Child 1: “Hey mom! Can you get the globe off the wall?”

Me: “Sure thing. Let me finish with brother first. It should be about two minutes.”

Child 2 (AKA brother I happen to be working with): “I’ll get it!” Jumps up and runs off ruining our chances of figuring out any long division for the next twenty minutes. Comes back with the globe and hands it off.

Child 1: “Thanks!” Then, runs off to do whatever it is he needed the globe to do.

Me: “Okay, now where were we? That’s right. How many times does 7 go into 20?”

Child 2: “2. Why did brother need a globe? He doesn’t have any geography today. It’s Wednesday.”

Me: “What do we do with the 2?”

Child 2: “What 2? Globes are cool. I like to see the different countries and how they relate to other places.” Looks out the window. “Hey mom! The leaves are turning yellow.”

Sound familiar? You may or may not have a child with an identified attention struggle but if you have taught anyone for any length of time, you’ve likely spent some time wondering what to do when focus just seems to have gone out the window. Here are 9 tried and true methods for overcoming focusing / distraction issues.

  1. Get outside. I don’t care if it is only 10 degrees out. Okay well, I do but I can put on more layers and make it work. When distraction hits full force, we stop it in it’s tracks by changing our scenery and getting off our rear ends. We’ll go do something active like running or biking or throwing snowballs at one another for 5 or 10 minutes and come back with clear heads.
  2. Chew gum. I’ve seen children who were medicated for ADHD get to stop taking their medication or significantly lower their doses by simply being allowed to chew gum while doing things that require focus. Something about the amount of brain power it takes to keep chewing helps keep our brains focus on the task at hand.
  3. Turn on the music. This is another one that is counter-intuitive. Music helps take up the space in our brain that isn’t being as heavily used for many focusing tasks. Reading, writing and math all require a good bit of the left side of our brains and less from the right side. Adding music in the background gives your right brain something to process at the same time which leaves less room for wandering thoughts and other distractions.
  4. Mark off small chunks of work. Have a math page with 15 problems? Have the child focus on three. Then do 5 jumping jacks. Focus on three more. Run a lap around the outside of the house. Focus on the next 3. Make their bed. By simply making the chunks of work smaller, you’ve provided a chance for success. As your child gains confidence in his or her ability to focus, make the chunks of work a little bit longer.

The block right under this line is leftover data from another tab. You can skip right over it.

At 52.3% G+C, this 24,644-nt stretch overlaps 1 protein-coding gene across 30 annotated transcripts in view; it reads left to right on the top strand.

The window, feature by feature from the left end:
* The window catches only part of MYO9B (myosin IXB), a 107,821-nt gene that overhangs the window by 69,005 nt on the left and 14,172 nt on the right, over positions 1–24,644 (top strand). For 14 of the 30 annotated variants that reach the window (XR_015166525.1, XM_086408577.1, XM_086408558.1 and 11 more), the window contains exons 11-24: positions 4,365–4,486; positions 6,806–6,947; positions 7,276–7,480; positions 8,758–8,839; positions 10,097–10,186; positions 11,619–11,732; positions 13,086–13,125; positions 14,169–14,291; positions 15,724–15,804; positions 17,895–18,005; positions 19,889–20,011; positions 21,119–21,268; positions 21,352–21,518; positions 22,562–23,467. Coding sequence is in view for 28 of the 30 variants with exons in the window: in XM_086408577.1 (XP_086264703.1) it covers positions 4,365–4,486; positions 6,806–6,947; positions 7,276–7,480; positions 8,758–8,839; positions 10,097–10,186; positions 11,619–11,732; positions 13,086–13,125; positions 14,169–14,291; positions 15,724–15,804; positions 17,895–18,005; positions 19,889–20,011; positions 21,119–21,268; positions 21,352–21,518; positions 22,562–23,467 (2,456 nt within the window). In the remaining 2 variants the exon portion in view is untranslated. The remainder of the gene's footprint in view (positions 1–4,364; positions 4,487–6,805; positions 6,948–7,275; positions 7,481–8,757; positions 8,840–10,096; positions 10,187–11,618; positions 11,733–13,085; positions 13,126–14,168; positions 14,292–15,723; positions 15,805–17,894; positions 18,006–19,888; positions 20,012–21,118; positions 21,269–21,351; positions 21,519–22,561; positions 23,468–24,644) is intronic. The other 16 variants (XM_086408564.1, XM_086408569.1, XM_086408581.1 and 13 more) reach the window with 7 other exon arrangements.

5. Write down what’s in your head. Ever been working on something and have something else pop into your brain that you just can’t get rid of? Many of us will allow that thing that is interrupting our thought process to keep bothering us until we finish what we were initially doing. But a good friend of mine gave me an excellent strategy. Simply write it down. She and I were talking about reading our Bibles and I mentioned that for some reason things that need added to the grocery list like to jump into my brain every time I try to spend a good bit of time focused on Bible reading. Her solution, write it down and let it go. Since then, I’ve kept a small notepad near me when I’m reading my Bible, working on Smart Simple Homeschool, or working on a ministry task. The boys have also started keeping a pad of post-it notes near where they are working so that they can write down anything that jumps into their heads. This let’s us let it go and come back to it at a more appropriate time.
  6. Just answer the question. In the scenario at the top, I should have just stopped and let Child 2 figure out why Child 1 needed the globe. It would have taken 15 seconds tops. With the answer to the question, we would have gotten back on track quickly. Instead, I let my agenda get in the way of learning.
  7. Use sensory input objects. Weighted blankets, fidget snakes, clickers, stress balls, etc. can make a world of difference.
  8. Get a snack. Sometimes our lack of focus is our body screaming for nutrients. Get a healthy snack and get back at it. If your child can eat the snack while working, all the better, but even a short break is better than distracted answering [we can’t call it distracted learning because we all know you don’t really learn well when your focus is missing].
  9. Change your position. Sitting isn’t always the best way to think. Try standing, pacing or laying on the floor if the activity allows.
  10. Ask the obvious. Check in with your child. What seems to be pulling your attention away from your work right now? This is especially helpful for those time when the child doesn’t even realize that he or she isn’t focusing on the task ahead. Once the distraction is named, it can be mitigated. Maybe sitting by the window on a beautiful day isn’t the best idea because you wish you could be outside – get up, move school outside. Maybe trying to memorize your Bible verse of the week in the middle of the room where Mom and toddler brother are playing with cars and trucks isn’t working out well – can you move or ask them to move?

Getting rid of distractions and focusing are skills that must be taught. Strategies must be developed and nurtured. Take the time. Help your children know when they are distracted and then discover together what strategies work best for them. This is time well spent. This is becoming the best learner you can be. This is keeping things smart. This is keeping things simple.